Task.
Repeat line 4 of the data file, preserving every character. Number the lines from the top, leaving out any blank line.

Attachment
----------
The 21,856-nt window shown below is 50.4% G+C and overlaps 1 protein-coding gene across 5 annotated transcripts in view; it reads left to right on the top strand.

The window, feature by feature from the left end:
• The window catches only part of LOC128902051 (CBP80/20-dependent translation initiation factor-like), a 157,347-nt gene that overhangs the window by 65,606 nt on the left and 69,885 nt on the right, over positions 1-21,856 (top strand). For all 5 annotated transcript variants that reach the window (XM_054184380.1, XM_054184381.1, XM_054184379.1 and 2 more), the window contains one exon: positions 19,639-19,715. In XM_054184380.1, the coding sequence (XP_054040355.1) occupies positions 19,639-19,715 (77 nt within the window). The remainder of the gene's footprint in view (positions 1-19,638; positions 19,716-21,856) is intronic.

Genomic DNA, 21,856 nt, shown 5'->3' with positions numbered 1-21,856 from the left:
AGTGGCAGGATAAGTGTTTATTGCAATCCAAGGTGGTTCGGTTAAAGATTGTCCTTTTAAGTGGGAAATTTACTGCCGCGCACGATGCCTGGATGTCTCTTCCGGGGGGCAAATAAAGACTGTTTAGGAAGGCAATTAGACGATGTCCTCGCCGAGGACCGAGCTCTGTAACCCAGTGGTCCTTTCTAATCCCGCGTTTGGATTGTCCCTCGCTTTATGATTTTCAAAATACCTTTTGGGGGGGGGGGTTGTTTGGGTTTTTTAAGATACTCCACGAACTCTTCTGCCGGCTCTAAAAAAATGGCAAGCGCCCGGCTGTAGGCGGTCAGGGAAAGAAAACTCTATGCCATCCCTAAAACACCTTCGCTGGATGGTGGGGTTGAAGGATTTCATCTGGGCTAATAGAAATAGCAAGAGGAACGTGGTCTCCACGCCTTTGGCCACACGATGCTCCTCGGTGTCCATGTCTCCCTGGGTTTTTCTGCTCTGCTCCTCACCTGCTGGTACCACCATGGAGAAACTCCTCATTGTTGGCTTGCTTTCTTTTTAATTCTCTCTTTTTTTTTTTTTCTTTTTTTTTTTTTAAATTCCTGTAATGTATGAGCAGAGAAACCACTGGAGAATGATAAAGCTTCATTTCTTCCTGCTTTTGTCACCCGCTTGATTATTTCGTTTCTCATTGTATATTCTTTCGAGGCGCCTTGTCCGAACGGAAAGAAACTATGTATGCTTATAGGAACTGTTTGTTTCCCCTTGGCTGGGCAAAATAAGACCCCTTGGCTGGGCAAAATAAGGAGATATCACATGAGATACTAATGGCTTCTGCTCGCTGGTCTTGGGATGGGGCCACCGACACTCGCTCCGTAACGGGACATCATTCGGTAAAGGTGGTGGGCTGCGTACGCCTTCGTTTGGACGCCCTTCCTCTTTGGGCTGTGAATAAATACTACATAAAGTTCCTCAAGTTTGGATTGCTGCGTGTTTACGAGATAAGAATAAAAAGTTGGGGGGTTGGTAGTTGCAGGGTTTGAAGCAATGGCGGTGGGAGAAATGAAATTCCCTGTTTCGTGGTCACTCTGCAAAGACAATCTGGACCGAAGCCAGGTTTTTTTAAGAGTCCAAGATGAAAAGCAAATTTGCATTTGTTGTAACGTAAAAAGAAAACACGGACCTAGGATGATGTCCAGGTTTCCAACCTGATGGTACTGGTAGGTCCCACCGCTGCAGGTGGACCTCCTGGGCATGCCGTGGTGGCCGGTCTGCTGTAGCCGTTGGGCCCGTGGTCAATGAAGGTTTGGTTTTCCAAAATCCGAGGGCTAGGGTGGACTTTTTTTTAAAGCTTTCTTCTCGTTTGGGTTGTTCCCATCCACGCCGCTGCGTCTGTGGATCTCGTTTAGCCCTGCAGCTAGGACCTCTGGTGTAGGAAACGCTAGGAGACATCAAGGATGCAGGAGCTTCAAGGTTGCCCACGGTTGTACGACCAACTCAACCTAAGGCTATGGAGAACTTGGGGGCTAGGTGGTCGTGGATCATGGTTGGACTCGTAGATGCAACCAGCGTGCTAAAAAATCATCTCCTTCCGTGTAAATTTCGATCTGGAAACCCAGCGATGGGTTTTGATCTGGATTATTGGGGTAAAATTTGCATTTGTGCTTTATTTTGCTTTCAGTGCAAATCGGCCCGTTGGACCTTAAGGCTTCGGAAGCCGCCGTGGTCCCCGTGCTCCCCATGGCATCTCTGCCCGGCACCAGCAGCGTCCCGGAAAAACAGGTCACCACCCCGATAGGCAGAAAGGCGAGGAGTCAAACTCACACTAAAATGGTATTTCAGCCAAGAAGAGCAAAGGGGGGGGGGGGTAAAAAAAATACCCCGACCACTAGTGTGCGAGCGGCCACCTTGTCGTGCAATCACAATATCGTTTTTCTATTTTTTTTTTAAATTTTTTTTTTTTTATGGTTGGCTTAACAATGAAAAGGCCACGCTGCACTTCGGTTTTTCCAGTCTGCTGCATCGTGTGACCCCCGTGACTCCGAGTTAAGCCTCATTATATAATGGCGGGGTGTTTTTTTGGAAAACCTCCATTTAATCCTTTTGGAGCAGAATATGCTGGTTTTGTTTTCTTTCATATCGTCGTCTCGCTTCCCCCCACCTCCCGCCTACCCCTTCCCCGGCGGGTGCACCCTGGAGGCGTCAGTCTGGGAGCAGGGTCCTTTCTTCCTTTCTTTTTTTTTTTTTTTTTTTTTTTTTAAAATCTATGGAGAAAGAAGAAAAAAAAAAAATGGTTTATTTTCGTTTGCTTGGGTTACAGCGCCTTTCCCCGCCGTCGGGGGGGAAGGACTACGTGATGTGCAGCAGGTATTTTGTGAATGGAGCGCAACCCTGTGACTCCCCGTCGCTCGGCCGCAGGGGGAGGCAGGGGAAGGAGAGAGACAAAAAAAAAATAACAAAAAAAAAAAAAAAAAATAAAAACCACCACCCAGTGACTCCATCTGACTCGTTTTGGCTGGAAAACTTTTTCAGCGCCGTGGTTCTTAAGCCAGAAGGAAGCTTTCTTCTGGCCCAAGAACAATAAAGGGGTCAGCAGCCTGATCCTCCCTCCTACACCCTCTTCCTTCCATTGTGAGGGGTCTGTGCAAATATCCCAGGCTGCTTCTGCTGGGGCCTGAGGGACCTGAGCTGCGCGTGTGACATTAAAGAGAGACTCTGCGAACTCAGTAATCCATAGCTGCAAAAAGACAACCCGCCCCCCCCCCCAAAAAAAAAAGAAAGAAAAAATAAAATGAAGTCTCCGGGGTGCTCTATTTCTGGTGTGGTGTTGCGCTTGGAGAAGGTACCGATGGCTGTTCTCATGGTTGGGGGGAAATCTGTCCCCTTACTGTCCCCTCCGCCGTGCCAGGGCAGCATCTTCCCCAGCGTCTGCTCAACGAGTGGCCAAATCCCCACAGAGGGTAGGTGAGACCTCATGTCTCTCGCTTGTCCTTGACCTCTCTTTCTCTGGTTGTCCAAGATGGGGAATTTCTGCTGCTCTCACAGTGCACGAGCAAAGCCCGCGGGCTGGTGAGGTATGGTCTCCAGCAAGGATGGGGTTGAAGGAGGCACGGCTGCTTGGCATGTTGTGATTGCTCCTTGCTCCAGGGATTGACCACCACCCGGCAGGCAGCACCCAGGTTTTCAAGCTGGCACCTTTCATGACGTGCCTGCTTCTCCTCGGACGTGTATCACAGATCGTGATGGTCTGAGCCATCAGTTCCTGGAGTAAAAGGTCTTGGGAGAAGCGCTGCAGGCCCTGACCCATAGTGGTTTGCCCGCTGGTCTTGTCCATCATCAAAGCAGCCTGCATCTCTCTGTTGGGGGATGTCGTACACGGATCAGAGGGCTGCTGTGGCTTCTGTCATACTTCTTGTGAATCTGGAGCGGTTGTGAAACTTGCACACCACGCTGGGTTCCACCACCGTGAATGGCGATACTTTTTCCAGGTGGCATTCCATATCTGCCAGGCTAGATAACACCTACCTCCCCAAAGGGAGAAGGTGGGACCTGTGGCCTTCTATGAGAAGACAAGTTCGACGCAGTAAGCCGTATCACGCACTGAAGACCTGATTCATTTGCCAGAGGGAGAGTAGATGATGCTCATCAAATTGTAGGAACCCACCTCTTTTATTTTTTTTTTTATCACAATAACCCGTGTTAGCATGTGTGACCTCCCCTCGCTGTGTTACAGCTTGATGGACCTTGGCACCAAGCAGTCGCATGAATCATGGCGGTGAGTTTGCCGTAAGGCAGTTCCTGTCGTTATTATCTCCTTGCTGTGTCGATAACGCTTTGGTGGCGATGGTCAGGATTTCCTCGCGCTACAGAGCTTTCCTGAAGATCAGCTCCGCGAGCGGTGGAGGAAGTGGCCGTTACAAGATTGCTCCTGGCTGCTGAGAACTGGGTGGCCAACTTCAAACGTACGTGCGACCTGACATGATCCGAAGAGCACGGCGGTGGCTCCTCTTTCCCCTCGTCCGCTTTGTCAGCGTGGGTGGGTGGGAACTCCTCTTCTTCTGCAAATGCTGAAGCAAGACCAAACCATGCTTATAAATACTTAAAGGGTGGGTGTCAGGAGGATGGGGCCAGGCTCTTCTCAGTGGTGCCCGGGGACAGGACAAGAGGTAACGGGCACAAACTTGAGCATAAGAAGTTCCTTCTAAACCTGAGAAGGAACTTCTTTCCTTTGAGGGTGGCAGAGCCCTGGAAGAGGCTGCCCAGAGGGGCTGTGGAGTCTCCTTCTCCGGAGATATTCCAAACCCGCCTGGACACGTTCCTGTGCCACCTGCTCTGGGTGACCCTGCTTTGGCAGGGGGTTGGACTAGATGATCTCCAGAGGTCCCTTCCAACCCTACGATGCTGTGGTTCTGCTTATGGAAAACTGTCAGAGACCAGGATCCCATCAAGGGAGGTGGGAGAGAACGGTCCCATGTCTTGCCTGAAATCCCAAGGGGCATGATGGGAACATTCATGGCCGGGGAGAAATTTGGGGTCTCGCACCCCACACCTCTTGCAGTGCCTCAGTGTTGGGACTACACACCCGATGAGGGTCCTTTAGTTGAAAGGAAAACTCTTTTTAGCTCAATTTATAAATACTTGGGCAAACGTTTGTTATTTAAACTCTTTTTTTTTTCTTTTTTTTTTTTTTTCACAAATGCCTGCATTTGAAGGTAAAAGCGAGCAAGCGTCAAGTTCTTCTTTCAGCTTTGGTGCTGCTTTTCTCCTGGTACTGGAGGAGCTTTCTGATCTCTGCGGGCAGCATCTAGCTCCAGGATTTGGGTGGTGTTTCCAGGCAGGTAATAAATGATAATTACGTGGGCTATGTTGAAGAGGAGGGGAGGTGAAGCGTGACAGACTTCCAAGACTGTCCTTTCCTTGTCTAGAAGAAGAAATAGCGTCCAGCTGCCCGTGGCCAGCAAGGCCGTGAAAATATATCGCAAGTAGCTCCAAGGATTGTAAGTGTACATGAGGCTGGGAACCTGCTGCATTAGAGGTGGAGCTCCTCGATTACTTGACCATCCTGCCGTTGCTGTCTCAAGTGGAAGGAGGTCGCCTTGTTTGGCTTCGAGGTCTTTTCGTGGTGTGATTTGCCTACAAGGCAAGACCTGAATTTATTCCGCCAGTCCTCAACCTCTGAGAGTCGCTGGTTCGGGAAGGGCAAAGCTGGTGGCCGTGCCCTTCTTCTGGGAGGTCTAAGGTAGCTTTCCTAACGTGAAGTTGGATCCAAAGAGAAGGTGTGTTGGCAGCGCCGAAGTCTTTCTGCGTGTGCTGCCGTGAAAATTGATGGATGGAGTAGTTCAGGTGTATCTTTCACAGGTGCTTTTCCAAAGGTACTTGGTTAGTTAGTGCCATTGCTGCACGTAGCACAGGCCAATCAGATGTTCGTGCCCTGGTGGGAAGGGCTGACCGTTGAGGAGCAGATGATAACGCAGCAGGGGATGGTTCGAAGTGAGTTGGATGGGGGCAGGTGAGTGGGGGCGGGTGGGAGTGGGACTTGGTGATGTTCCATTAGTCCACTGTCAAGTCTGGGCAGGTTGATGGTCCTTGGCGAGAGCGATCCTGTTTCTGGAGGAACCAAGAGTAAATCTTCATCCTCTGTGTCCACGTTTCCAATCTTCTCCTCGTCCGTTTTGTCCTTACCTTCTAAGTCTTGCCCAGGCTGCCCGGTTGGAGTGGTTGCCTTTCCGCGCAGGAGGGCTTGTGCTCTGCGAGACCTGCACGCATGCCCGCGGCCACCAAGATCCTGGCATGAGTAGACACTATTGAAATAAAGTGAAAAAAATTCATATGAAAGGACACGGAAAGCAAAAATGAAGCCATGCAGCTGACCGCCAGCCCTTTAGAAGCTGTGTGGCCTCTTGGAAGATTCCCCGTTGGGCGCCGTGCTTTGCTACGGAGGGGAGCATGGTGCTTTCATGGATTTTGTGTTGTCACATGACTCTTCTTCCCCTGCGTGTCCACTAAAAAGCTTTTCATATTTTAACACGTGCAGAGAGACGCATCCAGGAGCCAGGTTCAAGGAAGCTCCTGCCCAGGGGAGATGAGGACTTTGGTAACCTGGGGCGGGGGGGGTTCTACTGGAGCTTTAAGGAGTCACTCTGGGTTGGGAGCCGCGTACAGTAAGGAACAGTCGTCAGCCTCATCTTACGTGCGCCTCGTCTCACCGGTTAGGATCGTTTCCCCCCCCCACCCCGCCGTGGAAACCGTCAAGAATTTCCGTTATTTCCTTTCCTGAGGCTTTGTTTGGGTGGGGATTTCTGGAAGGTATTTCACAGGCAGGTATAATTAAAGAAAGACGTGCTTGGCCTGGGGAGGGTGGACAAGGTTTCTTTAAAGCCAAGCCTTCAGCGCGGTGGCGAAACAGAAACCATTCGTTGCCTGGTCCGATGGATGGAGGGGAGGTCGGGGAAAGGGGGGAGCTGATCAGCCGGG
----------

Genomic DNA, 21,856 nt, shown 5'->3' with positions numbered 1-21,856 from the left: